The choice of how the question is being asked may have been one of picking what fit best, of course, but the interesting thing is that it's not simply "Are you better off alone?" That's a simpler question. Prefacing the question with "Do you think—" automatically elicits a shift to pondering in the one being asked. It forces consideration.

Not only that, but in using the colloquialism "better off", the comparative "better" begs a thing, a situation, which may have been worse — by however many degrees — than being "alone", i.e. together, but perhaps not ideally together. In the unspoken unknown that lingers in the moments before the iconic refrain calls out, there is the feeling of abandonment, a pair divided, and the repeating enquiry is necessarily stacked with emotion.

When we get to the "Talk to me... Oh, talk to me" it becomes clear that we're hearing something like one side of a phone conversation. And it also becomes clear that, in the pleading imperatives and the wordless, tuneful "oo-ooo-oo" that punctuates them, the prior question has gone unanswered, heartbreakingly so.

Needless to say, what was a hit at the time, and which could easily be seen as a simple dancefloor song by a europop group in what is very much a bygone era, has in fact stewed and simmered these past 22 years, fusing its feeling into the memories of all that have heard it. And that's why it's a great song to cover, whatever way you look at it.

Genevieve Ryan Martel aka RYAN Playground brings a decidedly different feel to the song, in her hands it becomes an icy, emo-tinged cover, guitar in glittering arpeggios that summon Brand New at their most downcast sparkling atop a frosty whisper of ambient synth; deep below, a far-off rumble provides not only the bass, but a sense of vague disaster. The vocals, crisp and wonderfully falling into the snowy soundscape, eventually fade, as does the track as a whole, thus ending a version of the original was woven with a similar sense of loss and heartache.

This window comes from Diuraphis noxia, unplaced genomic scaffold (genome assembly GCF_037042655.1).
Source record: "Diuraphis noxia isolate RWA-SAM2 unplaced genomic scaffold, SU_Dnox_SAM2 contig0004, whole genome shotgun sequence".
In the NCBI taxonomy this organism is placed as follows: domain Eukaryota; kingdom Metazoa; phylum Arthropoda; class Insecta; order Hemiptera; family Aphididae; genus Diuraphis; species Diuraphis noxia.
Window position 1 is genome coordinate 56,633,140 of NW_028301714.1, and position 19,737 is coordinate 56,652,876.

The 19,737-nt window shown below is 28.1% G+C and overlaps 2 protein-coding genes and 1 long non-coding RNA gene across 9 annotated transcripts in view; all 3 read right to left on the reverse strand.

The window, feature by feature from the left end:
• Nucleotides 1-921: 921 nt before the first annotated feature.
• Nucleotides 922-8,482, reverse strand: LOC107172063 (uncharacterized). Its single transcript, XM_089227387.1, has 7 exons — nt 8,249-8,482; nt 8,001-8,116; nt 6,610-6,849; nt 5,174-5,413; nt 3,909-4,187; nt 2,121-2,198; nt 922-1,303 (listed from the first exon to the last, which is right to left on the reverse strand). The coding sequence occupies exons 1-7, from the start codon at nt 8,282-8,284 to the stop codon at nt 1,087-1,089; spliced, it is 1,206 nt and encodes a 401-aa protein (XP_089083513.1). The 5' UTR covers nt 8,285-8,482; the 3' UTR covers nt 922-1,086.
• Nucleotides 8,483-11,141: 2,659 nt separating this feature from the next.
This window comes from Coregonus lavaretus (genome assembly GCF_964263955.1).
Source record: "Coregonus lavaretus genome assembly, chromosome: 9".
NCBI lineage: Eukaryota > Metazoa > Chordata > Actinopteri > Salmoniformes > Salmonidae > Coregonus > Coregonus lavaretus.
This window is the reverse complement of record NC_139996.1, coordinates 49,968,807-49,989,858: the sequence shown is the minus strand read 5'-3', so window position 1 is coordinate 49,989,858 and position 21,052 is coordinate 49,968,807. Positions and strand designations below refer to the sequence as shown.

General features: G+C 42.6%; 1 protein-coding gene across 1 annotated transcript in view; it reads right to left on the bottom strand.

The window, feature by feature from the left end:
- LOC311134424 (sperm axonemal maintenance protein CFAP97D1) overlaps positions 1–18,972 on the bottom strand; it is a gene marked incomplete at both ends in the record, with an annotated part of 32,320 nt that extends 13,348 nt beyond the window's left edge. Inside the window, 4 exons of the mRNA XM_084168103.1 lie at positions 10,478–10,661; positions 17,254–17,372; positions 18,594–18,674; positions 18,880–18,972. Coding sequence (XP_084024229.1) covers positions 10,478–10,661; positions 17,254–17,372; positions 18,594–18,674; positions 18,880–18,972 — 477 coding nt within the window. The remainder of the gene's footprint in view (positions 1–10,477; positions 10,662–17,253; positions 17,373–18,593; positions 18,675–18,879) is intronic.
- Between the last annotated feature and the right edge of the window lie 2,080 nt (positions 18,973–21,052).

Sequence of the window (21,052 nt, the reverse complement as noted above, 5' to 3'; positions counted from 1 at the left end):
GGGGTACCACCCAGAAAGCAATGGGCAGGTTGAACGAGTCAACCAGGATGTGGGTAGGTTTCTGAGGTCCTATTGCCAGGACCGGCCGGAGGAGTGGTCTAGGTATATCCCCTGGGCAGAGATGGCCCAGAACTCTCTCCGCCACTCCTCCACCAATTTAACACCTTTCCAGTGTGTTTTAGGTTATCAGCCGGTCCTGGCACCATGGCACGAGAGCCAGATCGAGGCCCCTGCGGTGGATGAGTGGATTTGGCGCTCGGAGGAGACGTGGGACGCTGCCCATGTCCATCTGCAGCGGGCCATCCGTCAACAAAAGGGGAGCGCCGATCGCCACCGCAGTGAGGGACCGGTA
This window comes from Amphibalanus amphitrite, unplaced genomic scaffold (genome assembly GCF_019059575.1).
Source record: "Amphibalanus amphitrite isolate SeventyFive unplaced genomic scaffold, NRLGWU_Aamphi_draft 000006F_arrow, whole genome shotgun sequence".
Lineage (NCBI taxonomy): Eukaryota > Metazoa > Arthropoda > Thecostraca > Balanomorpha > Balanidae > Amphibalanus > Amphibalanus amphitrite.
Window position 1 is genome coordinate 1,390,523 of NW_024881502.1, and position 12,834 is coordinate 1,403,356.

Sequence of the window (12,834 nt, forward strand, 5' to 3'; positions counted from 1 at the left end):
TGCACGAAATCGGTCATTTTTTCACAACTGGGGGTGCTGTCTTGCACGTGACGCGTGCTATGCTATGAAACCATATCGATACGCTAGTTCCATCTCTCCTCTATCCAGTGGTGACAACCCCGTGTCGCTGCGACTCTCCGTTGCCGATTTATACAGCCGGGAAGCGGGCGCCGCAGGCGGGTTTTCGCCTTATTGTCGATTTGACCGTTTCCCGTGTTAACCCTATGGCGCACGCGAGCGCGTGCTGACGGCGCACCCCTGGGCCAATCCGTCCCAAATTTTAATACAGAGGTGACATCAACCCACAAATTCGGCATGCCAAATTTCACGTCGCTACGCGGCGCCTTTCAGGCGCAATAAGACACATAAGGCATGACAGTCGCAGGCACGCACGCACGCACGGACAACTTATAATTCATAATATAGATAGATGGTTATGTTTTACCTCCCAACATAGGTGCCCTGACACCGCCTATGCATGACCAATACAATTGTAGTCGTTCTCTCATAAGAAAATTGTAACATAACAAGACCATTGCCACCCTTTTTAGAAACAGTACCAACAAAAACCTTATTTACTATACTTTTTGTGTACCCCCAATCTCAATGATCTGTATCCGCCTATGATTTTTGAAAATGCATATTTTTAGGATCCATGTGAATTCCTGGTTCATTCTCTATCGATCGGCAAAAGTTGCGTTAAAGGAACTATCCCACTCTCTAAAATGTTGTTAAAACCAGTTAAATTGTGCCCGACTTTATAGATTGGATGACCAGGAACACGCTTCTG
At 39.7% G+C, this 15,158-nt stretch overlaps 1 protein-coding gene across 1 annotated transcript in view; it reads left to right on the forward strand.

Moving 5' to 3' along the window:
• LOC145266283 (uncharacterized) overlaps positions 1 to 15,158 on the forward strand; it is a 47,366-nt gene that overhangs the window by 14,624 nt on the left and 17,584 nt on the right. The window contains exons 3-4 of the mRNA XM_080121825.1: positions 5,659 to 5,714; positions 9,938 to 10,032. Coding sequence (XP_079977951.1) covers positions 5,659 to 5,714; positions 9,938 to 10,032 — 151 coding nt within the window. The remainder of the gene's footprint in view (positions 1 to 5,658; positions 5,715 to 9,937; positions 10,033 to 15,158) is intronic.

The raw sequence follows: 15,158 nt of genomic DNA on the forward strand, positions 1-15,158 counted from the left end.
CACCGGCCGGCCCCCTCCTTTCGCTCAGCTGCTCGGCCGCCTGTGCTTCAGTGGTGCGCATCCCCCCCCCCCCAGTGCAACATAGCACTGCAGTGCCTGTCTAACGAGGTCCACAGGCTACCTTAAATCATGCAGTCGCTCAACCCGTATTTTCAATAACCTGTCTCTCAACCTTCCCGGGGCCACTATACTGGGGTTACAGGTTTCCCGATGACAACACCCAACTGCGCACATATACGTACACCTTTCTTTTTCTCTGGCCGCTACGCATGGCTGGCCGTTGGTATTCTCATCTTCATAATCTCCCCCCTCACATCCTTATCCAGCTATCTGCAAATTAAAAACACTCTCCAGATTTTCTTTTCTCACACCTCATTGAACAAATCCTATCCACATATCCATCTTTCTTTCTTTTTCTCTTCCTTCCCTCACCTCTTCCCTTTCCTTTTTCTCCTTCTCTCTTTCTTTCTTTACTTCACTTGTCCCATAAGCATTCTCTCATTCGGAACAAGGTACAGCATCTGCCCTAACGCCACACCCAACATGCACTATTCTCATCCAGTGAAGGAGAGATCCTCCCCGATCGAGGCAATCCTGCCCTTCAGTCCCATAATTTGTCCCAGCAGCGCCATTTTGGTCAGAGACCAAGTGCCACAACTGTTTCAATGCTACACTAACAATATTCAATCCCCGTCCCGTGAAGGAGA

• πŸ”” Montreal artist RYAN Playground's version of 'Better Off Alone' can be streamed and downloaded on her Bandcamp, along with another Alice Deejay cover, 'I Can See (See It In Your Eyes)'. Both of them make up a two-track release For The Ones Who Need Guitars Anyway; in light of her use of guitars in the covers, it's a pun on the original album that both songs appeared on, Who Needs Guitars Anyway? (2000).

RYAN Playground Internet Presence ☟

Thursday 2 April 2020



Cambridge rapper Big Heath unveils his plan in the video for, well, 'Plan'. Set in a support group for something or the other, Heath jumps up and delivers bars in fast-paced triplet flow, packed with dynamic layering and laced with humour throughout. For example, from the moment he uses "porkie pie" (Cockney rhyming slang for "lie", FYI) and then busts out

"Yo, I rap the brothers that wake up early in the morning just to eat a Weetabix"

the level of humour is real.

Added to this is the intricate ticking and rolling of hi-hats of the trap-flavoured beat, and dusty music box instrumentation for a spooky backdrop, allowing for a juxtaposition in light of Big Heath's humour — something that pelts you throughout the track, and sometimes poignantly.

Speaking about rappers who "take a life then... rap about it," he sums up that it "doesn't make that stuff right." As always though, he jokes to get the point across:

"Yeah I could've been up in the street
Could've shot a coupe Gs
Could've served a couple fees
But that really weren't for me
I could not run from police"

Self-deprecating, funny, self-admittedly feeling "happy just to be alive" when he's rapping, and shot through with positive messages, 'Plan' shows Big Heath as a refreshing addition to the UK's rap scene.

Internet Presence ☟